Spring may have got off to a slow start (brrr!) but now it’s here we in the Iron Room are all getting very excited about gardens and gardening! First we had fantastic success at the Chelsea Flower Show with Birmingham City Council’s Library of Birmingham themed display “Enlightenment” which won a gold medal. If you missed it at Chelsea, you can catch it again at the BBC’s Gardener’s World Live event. If all that wasn’t exciting enough the Library is looking for volunteers to help with the outdoor beds in the new Library’s terrace gardens. We can’t wait to move to the new Library to enjoy the new outdoor spaces.
Meanwhile we’ve been digging around, if you’ll excuse the pun, to look at some of the many archive collections we have relating to gardens and gardening and one of my favourites is the volume known as “Select Flowers, Vol. III”. It doesn’t sound much but it contains some exquisite botanical illustrations dating from about 1825.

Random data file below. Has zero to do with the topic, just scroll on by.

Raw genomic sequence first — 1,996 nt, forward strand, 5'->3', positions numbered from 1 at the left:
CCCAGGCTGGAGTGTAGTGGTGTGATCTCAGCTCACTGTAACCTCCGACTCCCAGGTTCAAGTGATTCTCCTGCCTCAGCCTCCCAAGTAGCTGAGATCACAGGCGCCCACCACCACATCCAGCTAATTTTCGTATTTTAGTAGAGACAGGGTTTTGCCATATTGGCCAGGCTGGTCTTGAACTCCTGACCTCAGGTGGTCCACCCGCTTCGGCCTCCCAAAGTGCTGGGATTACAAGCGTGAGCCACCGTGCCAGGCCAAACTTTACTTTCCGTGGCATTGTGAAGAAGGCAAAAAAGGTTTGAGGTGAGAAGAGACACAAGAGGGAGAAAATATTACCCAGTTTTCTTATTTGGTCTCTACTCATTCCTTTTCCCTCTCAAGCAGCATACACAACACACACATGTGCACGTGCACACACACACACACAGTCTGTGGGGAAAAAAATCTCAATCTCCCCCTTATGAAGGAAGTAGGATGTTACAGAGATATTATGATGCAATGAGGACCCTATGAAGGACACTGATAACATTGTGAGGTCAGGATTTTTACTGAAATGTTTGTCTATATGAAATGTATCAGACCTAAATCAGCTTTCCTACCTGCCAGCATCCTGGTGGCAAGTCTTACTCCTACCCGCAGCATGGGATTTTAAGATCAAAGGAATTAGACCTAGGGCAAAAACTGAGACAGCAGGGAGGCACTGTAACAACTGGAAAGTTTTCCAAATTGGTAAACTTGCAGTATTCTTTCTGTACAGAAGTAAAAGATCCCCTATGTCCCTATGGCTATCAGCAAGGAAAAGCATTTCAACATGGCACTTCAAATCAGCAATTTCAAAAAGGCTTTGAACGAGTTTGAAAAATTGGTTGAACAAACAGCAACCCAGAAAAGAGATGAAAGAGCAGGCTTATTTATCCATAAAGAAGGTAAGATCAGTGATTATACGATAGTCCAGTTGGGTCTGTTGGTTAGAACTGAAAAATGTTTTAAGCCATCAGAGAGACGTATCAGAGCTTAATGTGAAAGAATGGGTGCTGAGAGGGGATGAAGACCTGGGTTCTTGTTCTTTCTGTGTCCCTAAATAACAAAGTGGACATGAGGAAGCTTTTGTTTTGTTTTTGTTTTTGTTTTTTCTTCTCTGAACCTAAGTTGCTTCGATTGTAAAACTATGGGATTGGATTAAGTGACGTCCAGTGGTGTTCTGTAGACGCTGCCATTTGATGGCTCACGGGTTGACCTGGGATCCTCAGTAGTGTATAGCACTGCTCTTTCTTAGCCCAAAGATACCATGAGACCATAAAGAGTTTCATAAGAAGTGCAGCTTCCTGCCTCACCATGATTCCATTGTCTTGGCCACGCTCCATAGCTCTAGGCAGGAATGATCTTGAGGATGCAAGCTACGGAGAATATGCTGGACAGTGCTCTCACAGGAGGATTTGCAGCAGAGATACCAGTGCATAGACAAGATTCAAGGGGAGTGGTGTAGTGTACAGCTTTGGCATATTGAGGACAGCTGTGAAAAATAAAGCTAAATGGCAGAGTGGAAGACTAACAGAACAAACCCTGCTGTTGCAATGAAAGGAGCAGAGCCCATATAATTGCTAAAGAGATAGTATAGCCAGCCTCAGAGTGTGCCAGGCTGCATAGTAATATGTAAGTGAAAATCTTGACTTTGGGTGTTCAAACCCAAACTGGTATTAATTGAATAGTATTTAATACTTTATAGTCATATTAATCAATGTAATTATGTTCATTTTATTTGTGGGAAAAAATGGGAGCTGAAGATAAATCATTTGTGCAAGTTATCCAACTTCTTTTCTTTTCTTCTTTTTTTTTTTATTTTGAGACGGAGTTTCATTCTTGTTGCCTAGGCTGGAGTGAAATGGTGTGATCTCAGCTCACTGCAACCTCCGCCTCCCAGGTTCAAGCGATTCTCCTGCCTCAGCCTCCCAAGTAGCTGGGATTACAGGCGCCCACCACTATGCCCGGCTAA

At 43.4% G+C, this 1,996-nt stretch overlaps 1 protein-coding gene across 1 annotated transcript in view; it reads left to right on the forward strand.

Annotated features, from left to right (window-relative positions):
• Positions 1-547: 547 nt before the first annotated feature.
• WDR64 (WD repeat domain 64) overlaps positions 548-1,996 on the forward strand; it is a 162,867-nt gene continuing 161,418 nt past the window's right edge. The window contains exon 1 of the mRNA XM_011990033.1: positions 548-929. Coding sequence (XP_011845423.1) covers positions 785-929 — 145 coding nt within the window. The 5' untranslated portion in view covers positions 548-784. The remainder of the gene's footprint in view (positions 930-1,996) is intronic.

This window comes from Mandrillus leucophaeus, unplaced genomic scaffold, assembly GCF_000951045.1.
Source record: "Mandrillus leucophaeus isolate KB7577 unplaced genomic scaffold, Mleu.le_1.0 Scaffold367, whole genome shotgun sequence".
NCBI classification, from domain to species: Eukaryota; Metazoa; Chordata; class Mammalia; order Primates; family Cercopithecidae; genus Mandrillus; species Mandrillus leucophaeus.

There are more images from this volume in a previous post
It was created by the Handsworth-based draftsman and botanical artist Luke Linnaeus Pope. Named after the great Swedish biologist and botanist of the eighteenth century Carl LinnaeusBloomin who developed a scientific classification system still used today.
Luke Linnaeus Pope worked for the family nursery which had been established by his grandfather, Luke, in about 1786 and then passed to Luke Linnaeus’ father John Pope (1772-1850). John’s three sons Luke Linnaeus, Alexander and Leonard were also in the nursery business and at its height sold plants to many prestigious customers including James Watt junior, son of James Watt the engineer, who lived at Aston Hall between 1818 and 1848. We are lucky enough to be able to trace exactly which plants were bought because of the rich survival of records from the Watt family which are in the archive collections in the Library.
Aston Hall was subsequently acquired by the City and you can now visit the Aston Hall and Gardens and get some garden inspiration for yourself!